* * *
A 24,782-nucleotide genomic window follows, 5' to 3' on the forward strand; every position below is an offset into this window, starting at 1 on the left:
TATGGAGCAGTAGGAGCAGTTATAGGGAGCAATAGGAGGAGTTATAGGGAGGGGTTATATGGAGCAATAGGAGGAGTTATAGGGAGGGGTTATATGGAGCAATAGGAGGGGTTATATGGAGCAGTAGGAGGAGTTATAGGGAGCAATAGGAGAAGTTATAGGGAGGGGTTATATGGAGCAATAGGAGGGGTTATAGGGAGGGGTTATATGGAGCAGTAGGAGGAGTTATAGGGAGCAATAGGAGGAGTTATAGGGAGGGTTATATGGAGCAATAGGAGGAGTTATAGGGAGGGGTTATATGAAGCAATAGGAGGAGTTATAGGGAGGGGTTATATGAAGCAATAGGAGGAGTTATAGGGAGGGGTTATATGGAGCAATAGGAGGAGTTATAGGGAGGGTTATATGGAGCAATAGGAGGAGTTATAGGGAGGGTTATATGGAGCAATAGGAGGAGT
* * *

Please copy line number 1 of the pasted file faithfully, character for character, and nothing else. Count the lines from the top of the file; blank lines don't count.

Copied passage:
A 24,782-nucleotide genomic window follows, 5' to 3' on the forward strand; every position below is an offset into this window, starting at 1 on the left: